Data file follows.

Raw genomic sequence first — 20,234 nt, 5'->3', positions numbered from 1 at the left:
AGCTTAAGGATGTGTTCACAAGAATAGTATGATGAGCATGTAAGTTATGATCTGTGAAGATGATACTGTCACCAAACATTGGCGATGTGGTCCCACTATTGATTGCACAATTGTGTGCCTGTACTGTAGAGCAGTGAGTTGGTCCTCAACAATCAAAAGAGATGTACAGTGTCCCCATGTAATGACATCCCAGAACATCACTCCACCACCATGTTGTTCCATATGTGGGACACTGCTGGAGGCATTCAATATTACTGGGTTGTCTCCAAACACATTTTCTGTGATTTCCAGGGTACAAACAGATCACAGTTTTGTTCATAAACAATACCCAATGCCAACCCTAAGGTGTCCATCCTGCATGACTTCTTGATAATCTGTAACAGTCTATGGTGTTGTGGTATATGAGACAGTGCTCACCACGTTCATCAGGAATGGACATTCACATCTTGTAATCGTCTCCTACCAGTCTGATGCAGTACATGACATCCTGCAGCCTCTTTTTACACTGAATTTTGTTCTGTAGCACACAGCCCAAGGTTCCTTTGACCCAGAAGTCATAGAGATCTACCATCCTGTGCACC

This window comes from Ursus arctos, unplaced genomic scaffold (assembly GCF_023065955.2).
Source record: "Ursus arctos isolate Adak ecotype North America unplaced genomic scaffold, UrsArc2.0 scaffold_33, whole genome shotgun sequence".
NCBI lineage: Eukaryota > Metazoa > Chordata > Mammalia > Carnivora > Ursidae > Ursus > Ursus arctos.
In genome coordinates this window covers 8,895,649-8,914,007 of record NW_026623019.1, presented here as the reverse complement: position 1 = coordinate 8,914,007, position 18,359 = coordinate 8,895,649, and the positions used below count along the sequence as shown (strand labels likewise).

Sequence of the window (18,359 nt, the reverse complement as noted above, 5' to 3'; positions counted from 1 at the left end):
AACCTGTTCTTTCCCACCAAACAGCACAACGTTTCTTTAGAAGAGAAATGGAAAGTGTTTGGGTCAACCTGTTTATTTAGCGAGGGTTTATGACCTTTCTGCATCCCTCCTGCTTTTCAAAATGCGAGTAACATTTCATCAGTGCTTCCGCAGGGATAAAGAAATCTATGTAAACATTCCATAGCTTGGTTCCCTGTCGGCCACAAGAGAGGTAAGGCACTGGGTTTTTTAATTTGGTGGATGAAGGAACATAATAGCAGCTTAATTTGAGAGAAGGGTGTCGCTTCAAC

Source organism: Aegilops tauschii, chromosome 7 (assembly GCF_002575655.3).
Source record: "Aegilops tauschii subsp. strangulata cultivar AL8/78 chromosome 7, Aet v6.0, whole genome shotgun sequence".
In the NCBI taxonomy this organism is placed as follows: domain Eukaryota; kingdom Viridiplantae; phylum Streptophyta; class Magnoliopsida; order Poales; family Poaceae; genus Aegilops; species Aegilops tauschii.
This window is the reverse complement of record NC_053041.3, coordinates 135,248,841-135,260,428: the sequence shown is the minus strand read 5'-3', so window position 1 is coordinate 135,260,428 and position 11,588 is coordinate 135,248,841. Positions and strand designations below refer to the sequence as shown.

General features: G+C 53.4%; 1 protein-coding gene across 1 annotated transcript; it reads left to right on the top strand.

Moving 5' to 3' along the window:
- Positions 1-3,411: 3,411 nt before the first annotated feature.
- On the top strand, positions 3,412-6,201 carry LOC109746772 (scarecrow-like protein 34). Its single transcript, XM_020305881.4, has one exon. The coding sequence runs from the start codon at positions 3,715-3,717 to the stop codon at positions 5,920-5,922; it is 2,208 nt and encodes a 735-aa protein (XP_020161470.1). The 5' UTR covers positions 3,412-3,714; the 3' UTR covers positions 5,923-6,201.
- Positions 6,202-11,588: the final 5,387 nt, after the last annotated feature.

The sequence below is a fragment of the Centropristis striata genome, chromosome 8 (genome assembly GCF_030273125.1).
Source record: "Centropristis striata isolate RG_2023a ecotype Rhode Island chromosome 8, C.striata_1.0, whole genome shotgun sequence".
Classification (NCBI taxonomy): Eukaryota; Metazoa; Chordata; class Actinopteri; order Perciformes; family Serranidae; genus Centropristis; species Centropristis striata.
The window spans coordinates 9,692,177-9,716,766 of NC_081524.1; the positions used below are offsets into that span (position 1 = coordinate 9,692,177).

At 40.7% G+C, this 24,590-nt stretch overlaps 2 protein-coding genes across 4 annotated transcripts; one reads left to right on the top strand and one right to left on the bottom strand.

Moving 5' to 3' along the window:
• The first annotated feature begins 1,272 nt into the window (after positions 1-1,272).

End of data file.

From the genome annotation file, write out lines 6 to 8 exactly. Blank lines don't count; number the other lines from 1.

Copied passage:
In genome coordinates this window covers 8,895,649-8,914,007 of record NW_026623019.1, presented here as the reverse complement: position 1 = coordinate 8,914,007, position 18,359 = coordinate 8,895,649, and the positions used below count along the sequence as shown (strand labels likewise).

Sequence of the window (18,359 nt, the reverse complement as noted above, 5' to 3'; positions counted from 1 at the left end):
AACCTGTTCTTTCCCACCAAACAGCACAACGTTTCTTTAGAAGAGAAATGGAAAGTGTTTGGGTCAACCTGTTTATTTAGCGAGGGTTTATGACCTTTCTGCATCCCTCCTGCTTTTCAAAATGCGAGTAACATTTCATCAGTGCTTCCGCAGGGATAAAGAAATCTATGTAAACATTCCATAGCTTGGTTCCCTGTCGGCCACAAGAGAGGTAAGGCACTGGGTTTTTTAATTTGGTGGATGAAGGAACATAATAGCAGCTTAATTTGAGAGAAGGGTGTCGCTTCAAC